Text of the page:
Britain Orders Ryanair to Slash Stake in Aer Lingus

Britain Orders Ryanair to Slash Stake in Aer Lingus

PARIS — British regulators on Wednesday ordered Ryanair to slash its 29 percent stake in Aer Lingus to 5 percent, arguing that the holding gives Ryanair too much influence over the strategy of the struggling Irish flag carrier and threatens competition on routes between Ireland and Britain.

In the final ruling, which reaffirms its initial finding published in May, Britain’s Competition Commission rejects a number of proposed remedies offered by Ryainair, including a vow last month by the airline’s chief executive, Michael O’Leary, to sell, without conditions, its entire Aer Lingus stake to any European company that made a successful bid for more than half of the airline.

“We recognize that Ryanair and Aer Lingus compete intensely for passengers traveling between Great Britain and Ireland, to the benefit of millions of passengers crossing the Irish Sea each year,” Simon Polito, the commission’s deputy chairman who led the inquiry, said in a statement. “However, we consider that there is a tension between Ryanair’s position as a competitor and its position as Aer Lingus’s largest shareholder, and that Ryanair has an incentive to weaken its rival’s effectiveness as a competitor.”

Aer Lingus welcomed the commission’s finding, which was widely expected. Ryanair, meanwhile, immediately rejected it as “bizarre and manifestly wrong” and said it would challenge the order before Britain’s Competition Appeal Tribunal, a process that could drag on for several months if not years.

Regulators will not be able to compel any divestment by Ryanair until after the company has exhausted its appeals.

Ryanair, Europe’s largest airline by number of passengers, has made three unsolicited offers in the past seven years for Aer Lingus, which is also 25 percent owned by the Irish government. Dublin has repeatedly expressed its interest in selling its shares, but has held off in the fear that they could be snapped up by Ryanair. Ryanair and Aer Lingus already control 70 percent of Irish air traffic, and the Irish government says a combination would leave Ireland too dependent on one operator for vital air links abroad.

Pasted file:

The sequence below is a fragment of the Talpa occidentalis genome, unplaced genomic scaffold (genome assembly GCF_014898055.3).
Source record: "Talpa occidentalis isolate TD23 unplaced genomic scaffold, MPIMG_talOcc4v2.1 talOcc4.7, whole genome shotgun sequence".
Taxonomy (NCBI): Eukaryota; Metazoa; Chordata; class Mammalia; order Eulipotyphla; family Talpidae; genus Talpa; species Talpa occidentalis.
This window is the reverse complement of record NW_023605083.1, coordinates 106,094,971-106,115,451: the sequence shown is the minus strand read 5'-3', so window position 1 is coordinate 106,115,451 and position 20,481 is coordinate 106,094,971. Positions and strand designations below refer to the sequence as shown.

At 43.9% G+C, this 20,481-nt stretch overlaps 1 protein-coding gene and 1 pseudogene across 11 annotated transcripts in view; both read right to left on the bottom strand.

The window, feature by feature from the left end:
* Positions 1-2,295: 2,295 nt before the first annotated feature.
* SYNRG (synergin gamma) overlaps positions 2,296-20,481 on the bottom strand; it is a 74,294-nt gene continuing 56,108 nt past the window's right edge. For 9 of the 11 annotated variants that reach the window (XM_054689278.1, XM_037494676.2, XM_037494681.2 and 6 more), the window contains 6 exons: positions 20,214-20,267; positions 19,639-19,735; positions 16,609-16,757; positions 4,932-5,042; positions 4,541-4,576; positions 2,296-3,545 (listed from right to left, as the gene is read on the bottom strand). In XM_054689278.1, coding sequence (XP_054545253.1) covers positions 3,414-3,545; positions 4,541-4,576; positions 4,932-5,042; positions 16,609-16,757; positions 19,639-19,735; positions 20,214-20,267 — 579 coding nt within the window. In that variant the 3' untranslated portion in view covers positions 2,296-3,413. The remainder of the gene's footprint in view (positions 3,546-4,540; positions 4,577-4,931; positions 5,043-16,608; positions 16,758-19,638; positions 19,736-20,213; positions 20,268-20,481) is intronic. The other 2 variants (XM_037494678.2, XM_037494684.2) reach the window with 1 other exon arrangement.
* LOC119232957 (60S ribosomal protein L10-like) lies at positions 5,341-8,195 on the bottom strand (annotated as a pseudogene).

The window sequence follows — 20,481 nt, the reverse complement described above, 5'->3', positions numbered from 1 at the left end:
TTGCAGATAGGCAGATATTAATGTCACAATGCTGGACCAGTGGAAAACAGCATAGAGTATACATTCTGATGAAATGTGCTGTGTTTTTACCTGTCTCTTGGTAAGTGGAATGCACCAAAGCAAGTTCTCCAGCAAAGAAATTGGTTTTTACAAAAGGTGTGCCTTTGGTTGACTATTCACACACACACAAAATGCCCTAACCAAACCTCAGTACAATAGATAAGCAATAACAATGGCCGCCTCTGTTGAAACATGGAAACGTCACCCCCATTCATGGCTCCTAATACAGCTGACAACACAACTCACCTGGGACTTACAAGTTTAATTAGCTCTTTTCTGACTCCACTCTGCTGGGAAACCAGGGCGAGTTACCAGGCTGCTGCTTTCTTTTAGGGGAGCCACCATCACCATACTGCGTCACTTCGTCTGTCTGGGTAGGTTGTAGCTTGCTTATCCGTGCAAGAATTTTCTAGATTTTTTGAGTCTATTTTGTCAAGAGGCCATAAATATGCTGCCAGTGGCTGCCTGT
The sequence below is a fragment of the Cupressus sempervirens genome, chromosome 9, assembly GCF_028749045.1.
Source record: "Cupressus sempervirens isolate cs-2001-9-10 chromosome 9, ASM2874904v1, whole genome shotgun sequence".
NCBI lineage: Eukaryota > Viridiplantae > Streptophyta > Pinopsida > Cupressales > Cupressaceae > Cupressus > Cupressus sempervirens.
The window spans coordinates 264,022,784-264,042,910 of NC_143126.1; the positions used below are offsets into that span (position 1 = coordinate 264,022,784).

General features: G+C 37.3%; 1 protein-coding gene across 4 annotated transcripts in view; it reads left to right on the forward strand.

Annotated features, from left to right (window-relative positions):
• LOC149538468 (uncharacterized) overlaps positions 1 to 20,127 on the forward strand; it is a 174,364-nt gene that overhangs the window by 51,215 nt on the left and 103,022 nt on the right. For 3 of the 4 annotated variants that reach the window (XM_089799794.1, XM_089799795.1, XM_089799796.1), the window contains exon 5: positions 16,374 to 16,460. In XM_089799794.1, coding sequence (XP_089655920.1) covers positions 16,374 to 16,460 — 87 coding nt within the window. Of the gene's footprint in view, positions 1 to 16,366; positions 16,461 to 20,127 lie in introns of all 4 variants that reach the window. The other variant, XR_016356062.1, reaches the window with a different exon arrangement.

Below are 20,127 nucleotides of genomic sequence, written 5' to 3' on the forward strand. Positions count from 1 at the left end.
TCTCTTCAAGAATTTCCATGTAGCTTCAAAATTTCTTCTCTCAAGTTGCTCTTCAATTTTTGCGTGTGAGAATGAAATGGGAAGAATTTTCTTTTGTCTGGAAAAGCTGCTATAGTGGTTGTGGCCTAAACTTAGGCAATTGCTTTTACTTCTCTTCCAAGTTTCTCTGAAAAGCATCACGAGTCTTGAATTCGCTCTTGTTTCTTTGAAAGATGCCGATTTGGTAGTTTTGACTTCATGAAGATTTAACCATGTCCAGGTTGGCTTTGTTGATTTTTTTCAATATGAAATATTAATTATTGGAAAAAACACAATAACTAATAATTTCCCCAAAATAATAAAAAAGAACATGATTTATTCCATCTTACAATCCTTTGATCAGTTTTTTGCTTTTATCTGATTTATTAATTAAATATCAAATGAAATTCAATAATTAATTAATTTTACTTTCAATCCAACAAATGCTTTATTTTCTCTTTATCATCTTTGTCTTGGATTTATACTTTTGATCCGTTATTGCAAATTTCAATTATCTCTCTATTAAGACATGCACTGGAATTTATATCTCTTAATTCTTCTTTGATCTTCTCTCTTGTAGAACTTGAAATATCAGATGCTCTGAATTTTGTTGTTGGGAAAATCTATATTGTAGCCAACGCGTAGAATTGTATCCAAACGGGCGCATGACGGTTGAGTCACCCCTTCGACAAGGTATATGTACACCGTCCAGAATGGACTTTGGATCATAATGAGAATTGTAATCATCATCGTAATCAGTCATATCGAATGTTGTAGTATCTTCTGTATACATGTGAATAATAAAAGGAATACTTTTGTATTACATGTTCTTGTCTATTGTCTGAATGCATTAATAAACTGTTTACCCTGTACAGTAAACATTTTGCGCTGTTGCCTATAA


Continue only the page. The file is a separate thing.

The European Commission blocked Ryanair’s latest bid for Aer Lingus, worth nearly 700 million euros, or about $ 940 million, in February after a six-month review. European regulators found that concessions and remedies proposed by Ryanair, which included offers to sell dozens of routes between Ireland, Britain and Continental Europe, did not go far enough to allay antitrust concerns.

Ryanair has long coveted Aer Lingus because of its valuable takeoff and landing slots at airports like London Heathrow. It is that major presence at Heathrow that British regulators say gives them jurisdiction over the matter.

Alec Burnside, a lawyer in Brussels at Cadwalader, Wickersham & Taft, which represents Aer Lingus, said the British intervention in the case highlighted the limitations of European Union law, which gives Brussels the power to rule only on the impact of mergers on consumers. British regulators, meanwhile, are authorized to study the effect on competition of large minority shareholdings.

“The European Commission needs jurisdiction to scrutinize and protect businesses from anti-competitive minority shareholder situations like this one,” Mr. Burnside said.

In its statement, the Competition Commission acknowledged the measures that Ryanair had proposed to address its concerns. But “in a dynamic and uncertain sector such as the airline industry,” it said, “it is inherently difficult to design remedies that would cater for all eventualities.”

In its ruling, the commission said the eventual divestment of Ryanair’s stake should be handled through a trustee, which would leave Aer Lingus “free to take actions to maintain and strengthen its competitive position in the future for the benefit of passengers on routes between Great Britain and Ireland.”



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